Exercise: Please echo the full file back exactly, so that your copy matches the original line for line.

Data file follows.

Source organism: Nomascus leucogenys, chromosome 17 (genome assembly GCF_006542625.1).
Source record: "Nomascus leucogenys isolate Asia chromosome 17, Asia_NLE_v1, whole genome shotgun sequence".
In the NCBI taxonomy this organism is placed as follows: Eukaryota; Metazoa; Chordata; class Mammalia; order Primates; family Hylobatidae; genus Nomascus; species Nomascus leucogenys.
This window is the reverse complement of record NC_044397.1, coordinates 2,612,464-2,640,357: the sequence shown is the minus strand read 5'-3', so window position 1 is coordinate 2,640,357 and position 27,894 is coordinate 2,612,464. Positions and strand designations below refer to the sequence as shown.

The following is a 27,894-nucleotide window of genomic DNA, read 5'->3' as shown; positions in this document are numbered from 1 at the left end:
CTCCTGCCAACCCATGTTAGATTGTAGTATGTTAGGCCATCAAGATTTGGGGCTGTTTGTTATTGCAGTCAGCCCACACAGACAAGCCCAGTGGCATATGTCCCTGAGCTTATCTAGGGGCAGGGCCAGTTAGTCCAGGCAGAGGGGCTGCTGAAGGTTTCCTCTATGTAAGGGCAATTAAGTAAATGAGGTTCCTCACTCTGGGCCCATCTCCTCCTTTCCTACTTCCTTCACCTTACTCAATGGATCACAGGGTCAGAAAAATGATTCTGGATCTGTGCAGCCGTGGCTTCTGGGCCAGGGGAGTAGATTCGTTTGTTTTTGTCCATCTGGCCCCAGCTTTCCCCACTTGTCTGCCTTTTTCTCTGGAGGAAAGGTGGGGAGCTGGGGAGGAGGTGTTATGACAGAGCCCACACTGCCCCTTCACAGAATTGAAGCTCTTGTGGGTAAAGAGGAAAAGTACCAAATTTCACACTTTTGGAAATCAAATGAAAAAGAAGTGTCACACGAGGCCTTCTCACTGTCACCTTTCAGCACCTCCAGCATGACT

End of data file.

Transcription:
Source organism: Nomascus leucogenys, chromosome 17 (genome assembly GCF_006542625.1).
Source record: "Nomascus leucogenys isolate Asia chromosome 17, Asia_NLE_v1, whole genome shotgun sequence".
In the NCBI taxonomy this organism is placed as follows: Eukaryota; Metazoa; Chordata; class Mammalia; order Primates; family Hylobatidae; genus Nomascus; species Nomascus leucogenys.
This window is the reverse complement of record NC_044397.1, coordinates 2,612,464-2,640,357: the sequence shown is the minus strand read 5'-3', so window position 1 is coordinate 2,640,357 and position 27,894 is coordinate 2,612,464. Positions and strand designations below refer to the sequence as shown.

The following is a 27,894-nucleotide window of genomic DNA, read 5'->3' as shown; positions in this document are numbered from 1 at the left end:
CTCCTGCCAACCCATGTTAGATTGTAGTATGTTAGGCCATCAAGATTTGGGGCTGTTTGTTATTGCAGTCAGCCCACACAGACAAGCCCAGTGGCATATGTCCCTGAGCTTATCTAGGGGCAGGGCCAGTTAGTCCAGGCAGAGGGGCTGCTGAAGGTTTCCTCTATGTAAGGGCAATTAAGTAAATGAGGTTCCTCACTCTGGGCCCATCTCCTCCTTTCCTACTTCCTTCACCTTACTCAATGGATCACAGGGTCAGAAAAATGATTCTGGATCTGTGCAGCCGTGGCTTCTGGGCCAGGGGAGTAGATTCGTTTGTTTTTGTCCATCTGGCCCCAGCTTTCCCCACTTGTCTGCCTTTTTCTCTGGAGGAAAGGTGGGGAGCTGGGGAGGAGGTGTTATGACAGAGCCCACACTGCCCCTTCACAGAATTGAAGCTCTTGTGGGTAAAGAGGAAAAGTACCAAATTTCACACTTTTGGAAATCAAATGAAAAAGAAGTGTCACACGAGGCCTTCTCACTGTCACCTTTCAGCACCTCCAGCATGACT